Using External Libraries
This article will outline how to use both internal and external libraries in your Duality game or editor plugin, as well as the details of what works and doesn’t work.
- Adding a Reference
- Library Types
Adding a Reference
In general, when you want to use a (managed) library in your game plugin, you will have to add a reference to it in Visual Studio. To do that, open the Solution Explorer, expand your project item and right-click on the References child item in order to select “Add Reference”. In the dialog, click “Browse” and select the library you want to reference.
If you’re familiar with it, you can also use the Visual Studio integrated version of NuGet and add your dependency as a package - though it is advised not to do that for Duality plugin packages specifically, since they are already handled by Duality itself.
Depending on the type of library you’re referencing, you may need to take care of some additional things. Being able to compile your game plugin with the new reference is one thing, making sure Duality is able to locate it at runtime is another one.
There are various kinds of libraries that you can use with Duality, some of them with different requirements than others.
In the easiest case, you simply want your game plugin to reference another Duality plugin. Just use the “Add Reference” dialog and browse into the Plugins folder of your Duality project to select the plugin you need, and that’s it. No additional steps required.
However, you should be careful not to mix core and editor plugins. While an editor plugin can reference whatever it wants, a core plugin should never rely on an editor plugin - otherwise, your game would depend on the presence of an editor, rendering the launcher application non-functional.
You can reference managed libraries that are not Duality plugins as well, same procedure as above. In order to make sure that the Duality runtime is able to locate your referenced library, put it into the Plugins folder, right next to your game plugin. In most cases, that’s all you need to know.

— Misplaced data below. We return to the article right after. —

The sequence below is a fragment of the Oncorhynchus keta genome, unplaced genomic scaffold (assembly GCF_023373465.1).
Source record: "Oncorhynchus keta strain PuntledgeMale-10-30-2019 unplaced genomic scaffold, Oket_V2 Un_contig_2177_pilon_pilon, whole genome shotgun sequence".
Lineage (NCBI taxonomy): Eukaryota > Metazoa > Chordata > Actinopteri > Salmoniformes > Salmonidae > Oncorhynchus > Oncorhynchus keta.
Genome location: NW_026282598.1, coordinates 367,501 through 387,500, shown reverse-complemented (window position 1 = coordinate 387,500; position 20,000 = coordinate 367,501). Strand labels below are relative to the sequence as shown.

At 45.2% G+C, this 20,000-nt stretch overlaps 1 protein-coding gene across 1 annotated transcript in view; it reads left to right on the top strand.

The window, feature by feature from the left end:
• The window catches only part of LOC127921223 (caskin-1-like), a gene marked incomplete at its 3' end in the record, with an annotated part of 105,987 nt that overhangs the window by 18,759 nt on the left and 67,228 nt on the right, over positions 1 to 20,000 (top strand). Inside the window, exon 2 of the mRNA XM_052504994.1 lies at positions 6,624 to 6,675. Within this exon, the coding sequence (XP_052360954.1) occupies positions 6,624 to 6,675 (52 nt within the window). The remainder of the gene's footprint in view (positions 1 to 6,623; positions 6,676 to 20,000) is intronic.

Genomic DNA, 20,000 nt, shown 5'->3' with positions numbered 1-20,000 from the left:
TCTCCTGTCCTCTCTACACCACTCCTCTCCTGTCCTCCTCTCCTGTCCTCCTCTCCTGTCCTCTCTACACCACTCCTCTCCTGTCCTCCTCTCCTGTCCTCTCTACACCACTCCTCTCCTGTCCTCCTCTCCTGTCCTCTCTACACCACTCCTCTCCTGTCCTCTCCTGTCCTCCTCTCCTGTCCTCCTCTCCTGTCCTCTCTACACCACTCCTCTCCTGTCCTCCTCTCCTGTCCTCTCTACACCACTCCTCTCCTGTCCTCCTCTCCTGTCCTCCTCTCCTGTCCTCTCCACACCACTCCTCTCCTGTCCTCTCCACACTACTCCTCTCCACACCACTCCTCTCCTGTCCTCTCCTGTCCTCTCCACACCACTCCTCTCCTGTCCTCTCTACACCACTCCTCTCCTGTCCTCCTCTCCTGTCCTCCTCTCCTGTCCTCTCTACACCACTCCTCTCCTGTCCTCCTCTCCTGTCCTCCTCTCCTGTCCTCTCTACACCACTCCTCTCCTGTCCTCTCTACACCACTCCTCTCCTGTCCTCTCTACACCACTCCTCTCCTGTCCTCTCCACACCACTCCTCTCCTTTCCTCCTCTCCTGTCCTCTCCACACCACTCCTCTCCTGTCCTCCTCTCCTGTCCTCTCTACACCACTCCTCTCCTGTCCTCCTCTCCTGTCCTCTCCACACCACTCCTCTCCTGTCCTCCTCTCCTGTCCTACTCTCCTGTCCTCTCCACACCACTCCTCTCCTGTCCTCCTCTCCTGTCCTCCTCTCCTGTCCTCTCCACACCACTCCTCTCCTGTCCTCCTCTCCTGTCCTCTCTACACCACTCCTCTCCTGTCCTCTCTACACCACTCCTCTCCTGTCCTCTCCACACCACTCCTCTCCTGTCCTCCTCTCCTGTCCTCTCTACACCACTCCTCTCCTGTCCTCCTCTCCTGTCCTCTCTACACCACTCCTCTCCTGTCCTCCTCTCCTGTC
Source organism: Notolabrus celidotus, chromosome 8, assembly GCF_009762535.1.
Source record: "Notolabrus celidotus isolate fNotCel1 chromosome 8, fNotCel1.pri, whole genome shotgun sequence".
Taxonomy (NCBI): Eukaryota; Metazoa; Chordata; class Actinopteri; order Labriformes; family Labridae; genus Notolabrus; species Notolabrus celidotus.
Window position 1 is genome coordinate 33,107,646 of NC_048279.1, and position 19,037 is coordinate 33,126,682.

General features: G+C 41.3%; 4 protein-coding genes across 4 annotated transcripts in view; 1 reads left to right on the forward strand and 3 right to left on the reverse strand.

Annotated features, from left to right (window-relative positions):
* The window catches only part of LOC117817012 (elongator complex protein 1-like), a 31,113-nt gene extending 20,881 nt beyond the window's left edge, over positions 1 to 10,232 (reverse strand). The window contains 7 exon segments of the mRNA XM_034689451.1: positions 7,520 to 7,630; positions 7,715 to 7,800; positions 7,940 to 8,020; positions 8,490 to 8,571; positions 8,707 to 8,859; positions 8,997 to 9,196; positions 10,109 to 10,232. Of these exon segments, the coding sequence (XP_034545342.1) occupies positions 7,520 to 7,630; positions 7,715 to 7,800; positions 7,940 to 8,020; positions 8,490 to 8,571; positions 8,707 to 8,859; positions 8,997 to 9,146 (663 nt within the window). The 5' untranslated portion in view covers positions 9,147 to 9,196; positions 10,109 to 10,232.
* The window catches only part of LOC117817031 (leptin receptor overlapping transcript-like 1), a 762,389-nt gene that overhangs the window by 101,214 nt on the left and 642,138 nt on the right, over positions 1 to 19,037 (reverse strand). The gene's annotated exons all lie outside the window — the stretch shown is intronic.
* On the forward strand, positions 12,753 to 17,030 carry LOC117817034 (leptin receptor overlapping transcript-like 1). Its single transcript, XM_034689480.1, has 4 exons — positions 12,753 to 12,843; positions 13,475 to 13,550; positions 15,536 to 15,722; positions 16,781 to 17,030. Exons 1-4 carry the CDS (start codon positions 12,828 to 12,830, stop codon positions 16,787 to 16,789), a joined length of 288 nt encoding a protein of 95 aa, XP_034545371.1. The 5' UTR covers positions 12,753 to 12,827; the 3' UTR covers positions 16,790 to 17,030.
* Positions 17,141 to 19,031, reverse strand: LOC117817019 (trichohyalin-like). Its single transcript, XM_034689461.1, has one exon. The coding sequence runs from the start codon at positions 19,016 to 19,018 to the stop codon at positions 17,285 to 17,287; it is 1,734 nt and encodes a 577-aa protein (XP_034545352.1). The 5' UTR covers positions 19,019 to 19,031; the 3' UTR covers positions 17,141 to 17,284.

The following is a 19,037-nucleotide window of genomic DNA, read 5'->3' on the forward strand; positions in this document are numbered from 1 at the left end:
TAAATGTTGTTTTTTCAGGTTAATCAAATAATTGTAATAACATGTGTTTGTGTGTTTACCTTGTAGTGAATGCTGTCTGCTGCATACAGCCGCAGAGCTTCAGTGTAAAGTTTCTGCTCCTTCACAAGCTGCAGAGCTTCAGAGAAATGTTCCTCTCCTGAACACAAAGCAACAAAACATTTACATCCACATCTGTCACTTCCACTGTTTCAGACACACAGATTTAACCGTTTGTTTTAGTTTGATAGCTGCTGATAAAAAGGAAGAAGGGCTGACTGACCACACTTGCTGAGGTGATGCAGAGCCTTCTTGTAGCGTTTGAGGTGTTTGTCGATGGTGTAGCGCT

Portability and (non-) Portable Class Libraries
By default, Duality game plugins are Portable Class Libraries, which means that they limit themselves to a subset of the .Net Framework that is known to be portable across a range of platforms. To keep this contract intact, you can only reference libraries that use a similar or smaller subset of .Net, thus retaining portability.
There may be cases where this gets in the way, or you simply don’t care about other platforms. In this case, just convert your game plugin project to be a non-portable / regular C# class library and reference your dependency as usual. Duality is fine with either one.
32 Bit / x86 Managed Libraries
Usually, managed libraries are compiled as
AnyCPU, meaning that they simply don’t care about processor architecture. All of Duality’s libraries and dependencies are set up that way, so both launcher and editor will run either as a 32 bit or 64 process depending on the operating system.
If you’re using a managed library that strictly requires a specific processor architecture, you might need to trick Duality into launching specifically as a 32 bit or 64 bit process. The “correct” way to do so would be to manually recompile both launcher and editor application with the required processor architecture set, but you can also use the corflags tool to set the 32 bit flag on either one without recompiling. To verify your success, run the launcher and take a look at the
logfile.txt: There should be a line near the beginning that tells you whether the application is being run as a 64 bit process or not.
In the .Net world, you can’t directly reference unmanaged (i.e. native) libraries, but you can invoke their functionality using so-called P/Invoke methods. This is an advanced topic that you likely either don’t need or already know more about than a Duality-specific wiki page can tell you. However, if you do use a native library, make sure to put it into the Duality root folder, directly next to
DualityEditor.exe. Native libraries won’t be found if they are in the Plugins folder.
If you definitely need your native dependency to be located and found somewhere else, try adding its directory to the process-local
PATH environment variable right before accessing any class that might trigger accessing it.